Oversight panel calls for tougher rules on using cellphone tracking Stingrays

Oversight panel calls for tougher rules on using cellphone tracking Stingrays
© Greg Nash

A bipartisan House Oversight report is questioning the transparency and constitutionality of law enforcement's use of controversial cellphone trackers and calling for new rules.

At issue are devices that mimic cellphone towers and allow law enforcement to covertly surveil cellphone metadata. That data include what numbers a phone calls or texts and where that phone travels.  

“[A]bsent proper oversight and safeguards the domestic use of cell-site simulators may well infringe upon the constitutional rights of citizens to be free from unreasonable searches and seizures, as well as the right to free association,” reads the report, co-authored by Oversight Chairman Jason ChaffetzJason ChaffetzHouse Oversight panel demands DeVos turn over personal email records The Hill's Morning Report - Presented by JUUL Labs - Trump attack on progressive Dems draws sharp rebuke GOP senators decline to criticize Acosta after new Epstein charges MORE (R-Utah) and ranking member Elijah Cummings (D-Md.). 

The devices work by posing as cell towers and capture data in real time as soon as a suspect connects to them. They sift through the data to identify phones through their International Mobile Subscriber Identity numbers, which gives them their technical name, IMSI catchers. The devices, though, are referred to by many by a popular brand name, Stingray.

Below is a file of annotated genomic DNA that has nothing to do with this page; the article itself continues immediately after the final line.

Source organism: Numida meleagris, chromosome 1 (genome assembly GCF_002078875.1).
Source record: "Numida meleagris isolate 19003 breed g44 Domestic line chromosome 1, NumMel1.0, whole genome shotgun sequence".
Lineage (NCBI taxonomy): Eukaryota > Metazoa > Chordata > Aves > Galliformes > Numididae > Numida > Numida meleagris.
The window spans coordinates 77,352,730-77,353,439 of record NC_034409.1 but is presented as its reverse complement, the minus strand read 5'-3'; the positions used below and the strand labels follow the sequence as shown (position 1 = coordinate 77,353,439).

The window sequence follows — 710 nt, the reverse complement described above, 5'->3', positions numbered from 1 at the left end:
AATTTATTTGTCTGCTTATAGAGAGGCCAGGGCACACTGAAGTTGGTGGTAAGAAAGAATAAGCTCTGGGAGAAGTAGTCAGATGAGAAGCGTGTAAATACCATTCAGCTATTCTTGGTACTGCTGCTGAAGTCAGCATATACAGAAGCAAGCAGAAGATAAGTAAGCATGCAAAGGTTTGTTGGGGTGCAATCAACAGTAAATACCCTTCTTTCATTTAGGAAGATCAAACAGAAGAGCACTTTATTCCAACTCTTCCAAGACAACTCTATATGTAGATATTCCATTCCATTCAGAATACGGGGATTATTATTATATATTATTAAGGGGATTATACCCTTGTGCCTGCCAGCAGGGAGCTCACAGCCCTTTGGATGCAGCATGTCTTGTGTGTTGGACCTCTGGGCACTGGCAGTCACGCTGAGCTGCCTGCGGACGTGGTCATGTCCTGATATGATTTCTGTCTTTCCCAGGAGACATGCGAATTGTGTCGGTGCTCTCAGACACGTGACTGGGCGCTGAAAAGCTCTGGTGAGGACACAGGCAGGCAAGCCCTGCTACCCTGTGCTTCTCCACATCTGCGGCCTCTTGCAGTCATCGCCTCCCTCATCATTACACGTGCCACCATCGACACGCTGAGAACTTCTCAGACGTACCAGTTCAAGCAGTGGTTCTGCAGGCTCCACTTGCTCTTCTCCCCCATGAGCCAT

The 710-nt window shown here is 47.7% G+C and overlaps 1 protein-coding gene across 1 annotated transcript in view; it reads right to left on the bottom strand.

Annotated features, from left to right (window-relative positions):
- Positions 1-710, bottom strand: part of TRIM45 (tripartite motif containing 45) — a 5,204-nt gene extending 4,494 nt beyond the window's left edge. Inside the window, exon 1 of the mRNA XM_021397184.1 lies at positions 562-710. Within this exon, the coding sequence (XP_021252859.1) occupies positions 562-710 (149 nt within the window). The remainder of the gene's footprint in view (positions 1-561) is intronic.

The Oversight report, titled “Law Enforcement Use of Cell-Site Simulation Technologies: Privacy Concerns and Recommendations,” notes the chaotic, varying standards of IMSI catcher use. In most states, there are no official standards for whether or not the devices require a warrant. 

ADVERTISEMENT

One recommendation of the report is that federal and state legislators define rules for the devices. Another is all law enforcement agencies follow the Department of Justice’s standard of getting a warrant in all but exigent circumstances. 

The report also advocates for doing away with the nondisclosure agreements manufacturers and the FBI have forced police departments to sign, which has led to situations where officers aren't able to testify in court about investigations. 

The secrecy makes it hard to get a handle on how widespread their use is. But the report gives some statistics. Including $1.8 million in grants to local law enforcement, the federal government has spent nearly $100 million on IMSI-catching devices. 

No one knows the amount of money states and cities spend on the devices out of their own budgets. 

“Transparency and accountability are therefore critical to ensuring that when domestic law enforcement decides to use these devices on American citizens, the devices are used in a manner that meets the requirements and protections of the Constitution,” reads the report. 

This story was updated at 1:10 p.m.